Long live the ‘Queen of Soul,’ Aretha Franklin
Herb Boyd | 8/23/2018, midnight
Franklin endured a number of tragic setbacks in the summer of 1979, with the suicide of Donny Hathaway and the shooting of her father during the burglary of his home in Detroit. For four or five years he would remain in a coma and the cost of caring for him was astronomical. To pay these expenses, Franklin eagerly resumed performing and recording. When she was offered a cameo appearance in “Blues Brothers” (1980), she relished the opportunity with a rollicking, scene-stealing version of “Think.” That was the same year she signed with Arista Records, where Clive Davis was at the helm, although other than her branching out into video, particularly with “Who’s Zoomin’ Who?,” there is very little remarkable about her stay under the Arista banner.
By the mid-1980s, with the disco craze finally in the rearview mirror, Franklin embarked on the collaboration trail with George Michael, with the Eurhythmics and with Keith Richards of the Rolling Stones. Although these dates paid the bills, they were not the achievements of those that had crowned her past. In fact, for the next decade or so, with a plethora of reissues and composites as CDs became the vogue, Franklin’s most memorable moments were not recordings but various live appearances.
There were the Radio City Music Hall concerts, the presidential inaugural songs for Clinton and Obama, and the Grammy events, none more eventful than her substituting for Luciano Pavarotti in 1998, and reprising her earlier classical rendition of “Nessun Dorma” from Puccini’s “Turandot.” She filled in for the ailing tenor miraculously after hearing a tape of the song twice. As her brother said, “Aretha could recall and replay a song after only hearing it once.”
When several years ago she was diagnosed with pancreatic cancer, she faced this news with a quiet and private resolve, unlike the outpouring of grief when she heard about Whitney Houston’s and Don Cornelius’ deaths. The success she had in music had no equivalence in her love life, with two failed marriages and a coterie of lovers in her wake. In the end, except for her four sons and several nieces and nephews, she was alone—her siblings, Cecil, Erma, Vaughn and Carolyn were dead. She was now the matriarch of this distinguished family who had made its mark in so many unsurpassable ways, particularly in the church, in music and in the Civil Rights Movement.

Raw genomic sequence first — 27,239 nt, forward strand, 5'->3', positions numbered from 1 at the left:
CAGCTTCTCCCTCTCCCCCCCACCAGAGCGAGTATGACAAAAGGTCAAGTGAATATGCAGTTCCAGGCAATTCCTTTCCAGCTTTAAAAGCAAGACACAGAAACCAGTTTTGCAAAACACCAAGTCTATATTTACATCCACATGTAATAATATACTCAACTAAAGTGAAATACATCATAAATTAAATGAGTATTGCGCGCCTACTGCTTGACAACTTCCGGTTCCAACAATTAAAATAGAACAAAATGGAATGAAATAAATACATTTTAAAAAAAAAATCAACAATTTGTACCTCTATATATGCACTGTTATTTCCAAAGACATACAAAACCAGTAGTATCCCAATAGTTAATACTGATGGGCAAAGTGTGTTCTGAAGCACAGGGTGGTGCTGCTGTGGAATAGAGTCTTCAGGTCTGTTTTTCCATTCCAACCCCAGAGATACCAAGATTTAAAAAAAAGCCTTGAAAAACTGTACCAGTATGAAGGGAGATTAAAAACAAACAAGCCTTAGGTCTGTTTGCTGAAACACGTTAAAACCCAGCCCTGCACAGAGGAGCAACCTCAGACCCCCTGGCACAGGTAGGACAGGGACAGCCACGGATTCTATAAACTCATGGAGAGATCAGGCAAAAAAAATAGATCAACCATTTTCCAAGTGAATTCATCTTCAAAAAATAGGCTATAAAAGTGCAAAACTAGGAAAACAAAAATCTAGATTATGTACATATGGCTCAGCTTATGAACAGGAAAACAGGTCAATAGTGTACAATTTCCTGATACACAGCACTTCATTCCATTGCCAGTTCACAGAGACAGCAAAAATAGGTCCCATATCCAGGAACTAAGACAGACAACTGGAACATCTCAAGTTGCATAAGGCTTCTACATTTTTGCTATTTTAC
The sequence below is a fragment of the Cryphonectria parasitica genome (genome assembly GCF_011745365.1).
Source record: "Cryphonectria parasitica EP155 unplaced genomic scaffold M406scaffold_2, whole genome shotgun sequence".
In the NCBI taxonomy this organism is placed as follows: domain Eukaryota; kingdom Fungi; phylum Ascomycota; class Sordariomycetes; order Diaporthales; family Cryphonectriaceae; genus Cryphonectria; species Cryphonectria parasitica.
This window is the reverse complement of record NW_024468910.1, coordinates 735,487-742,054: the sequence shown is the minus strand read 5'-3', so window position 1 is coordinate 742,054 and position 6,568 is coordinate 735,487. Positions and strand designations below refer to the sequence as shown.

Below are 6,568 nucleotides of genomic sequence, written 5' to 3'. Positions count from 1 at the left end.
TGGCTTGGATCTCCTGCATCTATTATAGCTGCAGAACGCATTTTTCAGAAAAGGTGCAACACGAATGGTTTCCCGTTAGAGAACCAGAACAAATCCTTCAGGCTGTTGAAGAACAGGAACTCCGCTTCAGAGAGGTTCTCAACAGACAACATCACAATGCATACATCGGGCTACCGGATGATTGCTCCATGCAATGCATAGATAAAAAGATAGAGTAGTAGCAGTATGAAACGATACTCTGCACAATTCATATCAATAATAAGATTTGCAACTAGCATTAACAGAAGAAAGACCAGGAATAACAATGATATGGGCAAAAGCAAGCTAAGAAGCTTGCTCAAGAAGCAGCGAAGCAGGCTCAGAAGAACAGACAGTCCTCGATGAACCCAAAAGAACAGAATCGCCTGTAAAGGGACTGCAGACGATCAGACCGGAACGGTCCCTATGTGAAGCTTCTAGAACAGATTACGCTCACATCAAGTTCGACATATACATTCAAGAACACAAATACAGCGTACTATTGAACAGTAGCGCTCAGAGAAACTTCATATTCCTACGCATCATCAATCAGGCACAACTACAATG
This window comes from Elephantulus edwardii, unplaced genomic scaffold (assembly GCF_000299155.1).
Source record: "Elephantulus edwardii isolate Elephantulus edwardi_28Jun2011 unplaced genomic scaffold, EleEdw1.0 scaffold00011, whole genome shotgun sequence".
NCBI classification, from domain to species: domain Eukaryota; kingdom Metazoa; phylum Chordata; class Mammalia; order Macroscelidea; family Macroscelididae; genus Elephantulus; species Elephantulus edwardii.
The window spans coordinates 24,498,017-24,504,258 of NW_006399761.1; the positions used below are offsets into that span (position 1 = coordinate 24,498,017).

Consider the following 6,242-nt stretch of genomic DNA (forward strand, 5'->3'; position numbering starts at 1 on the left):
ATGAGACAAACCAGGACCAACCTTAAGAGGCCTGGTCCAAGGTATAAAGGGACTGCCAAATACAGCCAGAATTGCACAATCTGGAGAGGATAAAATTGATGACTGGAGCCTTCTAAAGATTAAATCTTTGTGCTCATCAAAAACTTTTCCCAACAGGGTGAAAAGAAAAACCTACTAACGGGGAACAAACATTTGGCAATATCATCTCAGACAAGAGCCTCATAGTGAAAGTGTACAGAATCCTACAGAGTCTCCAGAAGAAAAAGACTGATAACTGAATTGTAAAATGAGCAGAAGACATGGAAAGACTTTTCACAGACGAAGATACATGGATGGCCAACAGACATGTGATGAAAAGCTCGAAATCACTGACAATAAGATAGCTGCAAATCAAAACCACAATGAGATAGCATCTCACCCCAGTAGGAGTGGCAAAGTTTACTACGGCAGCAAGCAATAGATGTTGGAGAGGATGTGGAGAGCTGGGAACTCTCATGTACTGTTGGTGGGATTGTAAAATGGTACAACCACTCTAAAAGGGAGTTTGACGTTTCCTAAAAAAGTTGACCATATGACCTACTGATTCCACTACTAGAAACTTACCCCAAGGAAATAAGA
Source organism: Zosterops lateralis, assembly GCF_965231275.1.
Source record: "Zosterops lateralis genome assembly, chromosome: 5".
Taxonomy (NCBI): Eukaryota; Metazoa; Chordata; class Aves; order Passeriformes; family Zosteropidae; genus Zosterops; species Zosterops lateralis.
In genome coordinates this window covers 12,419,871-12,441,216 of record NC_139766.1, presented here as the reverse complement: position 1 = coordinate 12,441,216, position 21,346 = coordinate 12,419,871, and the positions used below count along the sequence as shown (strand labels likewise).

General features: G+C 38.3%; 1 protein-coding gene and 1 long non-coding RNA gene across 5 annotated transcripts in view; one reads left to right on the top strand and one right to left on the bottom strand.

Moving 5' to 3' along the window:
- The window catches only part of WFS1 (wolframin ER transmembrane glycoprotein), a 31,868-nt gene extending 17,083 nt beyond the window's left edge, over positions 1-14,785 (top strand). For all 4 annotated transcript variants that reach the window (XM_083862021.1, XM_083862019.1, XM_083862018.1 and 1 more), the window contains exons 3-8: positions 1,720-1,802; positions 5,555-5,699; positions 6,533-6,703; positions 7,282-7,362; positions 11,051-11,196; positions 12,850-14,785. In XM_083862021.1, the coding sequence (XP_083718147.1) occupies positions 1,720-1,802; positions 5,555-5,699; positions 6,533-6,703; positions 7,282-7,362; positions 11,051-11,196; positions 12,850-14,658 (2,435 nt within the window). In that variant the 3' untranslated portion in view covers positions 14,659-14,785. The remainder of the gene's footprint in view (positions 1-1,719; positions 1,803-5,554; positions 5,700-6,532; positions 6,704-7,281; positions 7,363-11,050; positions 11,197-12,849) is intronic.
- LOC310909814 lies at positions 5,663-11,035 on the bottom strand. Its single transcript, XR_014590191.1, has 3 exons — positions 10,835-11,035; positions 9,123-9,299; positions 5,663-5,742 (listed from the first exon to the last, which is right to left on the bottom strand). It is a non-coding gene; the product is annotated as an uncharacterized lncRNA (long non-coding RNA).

There are numerous ways to remember Franklin beyond the magical voice, and of course we can always retrieve and relive our moments with her music. (One of my faves is her version of “Skylark,” and you can find it and other songs on YouTube.)
But to Franklin’s incomparable legend and legacy add her social and political consciousness, her concern that African-American musicians be represented at her concerts and recordings, that the bereaved be cared for and assisted, that we never neglect the homeless and the needy and that each of us find that humanitarian part of our soul that figured so forcefully and magnificently in her life.